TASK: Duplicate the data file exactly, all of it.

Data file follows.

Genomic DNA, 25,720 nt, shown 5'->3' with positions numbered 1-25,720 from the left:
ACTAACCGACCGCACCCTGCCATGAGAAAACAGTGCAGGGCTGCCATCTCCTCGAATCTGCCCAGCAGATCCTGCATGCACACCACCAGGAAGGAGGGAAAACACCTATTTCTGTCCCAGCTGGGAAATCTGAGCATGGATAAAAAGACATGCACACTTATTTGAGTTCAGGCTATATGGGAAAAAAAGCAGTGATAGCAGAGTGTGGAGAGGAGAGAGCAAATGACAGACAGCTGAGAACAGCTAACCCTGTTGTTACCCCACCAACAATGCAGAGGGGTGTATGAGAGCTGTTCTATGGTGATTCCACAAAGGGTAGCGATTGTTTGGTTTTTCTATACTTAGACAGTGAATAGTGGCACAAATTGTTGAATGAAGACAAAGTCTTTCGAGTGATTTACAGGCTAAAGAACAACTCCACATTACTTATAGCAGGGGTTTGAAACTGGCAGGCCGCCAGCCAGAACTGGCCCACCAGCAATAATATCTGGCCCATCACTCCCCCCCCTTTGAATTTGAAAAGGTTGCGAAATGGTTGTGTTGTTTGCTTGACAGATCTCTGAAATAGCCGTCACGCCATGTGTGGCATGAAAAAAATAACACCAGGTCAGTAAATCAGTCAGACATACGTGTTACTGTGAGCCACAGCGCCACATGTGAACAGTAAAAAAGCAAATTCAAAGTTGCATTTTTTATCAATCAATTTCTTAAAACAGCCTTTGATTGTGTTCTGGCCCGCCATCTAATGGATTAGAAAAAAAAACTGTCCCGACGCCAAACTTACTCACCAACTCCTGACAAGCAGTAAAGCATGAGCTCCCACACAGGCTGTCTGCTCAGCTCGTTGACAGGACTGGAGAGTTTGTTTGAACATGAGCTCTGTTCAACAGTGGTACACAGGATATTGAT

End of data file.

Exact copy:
Genomic DNA, 25,720 nt, shown 5'->3' with positions numbered 1-25,720 from the left:
ACTAACCGACCGCACCCTGCCATGAGAAAACAGTGCAGGGCTGCCATCTCCTCGAATCTGCCCAGCAGATCCTGCATGCACACCACCAGGAAGGAGGGAAAACACCTATTTCTGTCCCAGCTGGGAAATCTGAGCATGGATAAAAAGACATGCACACTTATTTGAGTTCAGGCTATATGGGAAAAAAAGCAGTGATAGCAGAGTGTGGAGAGGAGAGAGCAAATGACAGACAGCTGAGAACAGCTAACCCTGTTGTTACCCCACCAACAATGCAGAGGGGTGTATGAGAGCTGTTCTATGGTGATTCCACAAAGGGTAGCGATTGTTTGGTTTTTCTATACTTAGACAGTGAATAGTGGCACAAATTGTTGAATGAAGACAAAGTCTTTCGAGTGATTTACAGGCTAAAGAACAACTCCACATTACTTATAGCAGGGGTTTGAAACTGGCAGGCCGCCAGCCAGAACTGGCCCACCAGCAATAATATCTGGCCCATCACTCCCCCCCCTTTGAATTTGAAAAGGTTGCGAAATGGTTGTGTTGTTTGCTTGACAGATCTCTGAAATAGCCGTCACGCCATGTGTGGCATGAAAAAAATAACACCAGGTCAGTAAATCAGTCAGACATACGTGTTACTGTGAGCCACAGCGCCACATGTGAACAGTAAAAAAGCAAATTCAAAGTTGCATTTTTTATCAATCAATTTCTTAAAACAGCCTTTGATTGTGTTCTGGCCCGCCATCTAATGGATTAGAAAAAAAAACTGTCCCGACGCCAAACTTACTCACCAACTCCTGACAAGCAGTAAAGCATGAGCTCCCACACAGGCTGTCTGCTCAGCTCGTTGACAGGACTGGAGAGTTTGTTTGAACATGAGCTCTGTTCAACAGTGGTACACAGGATATTGAT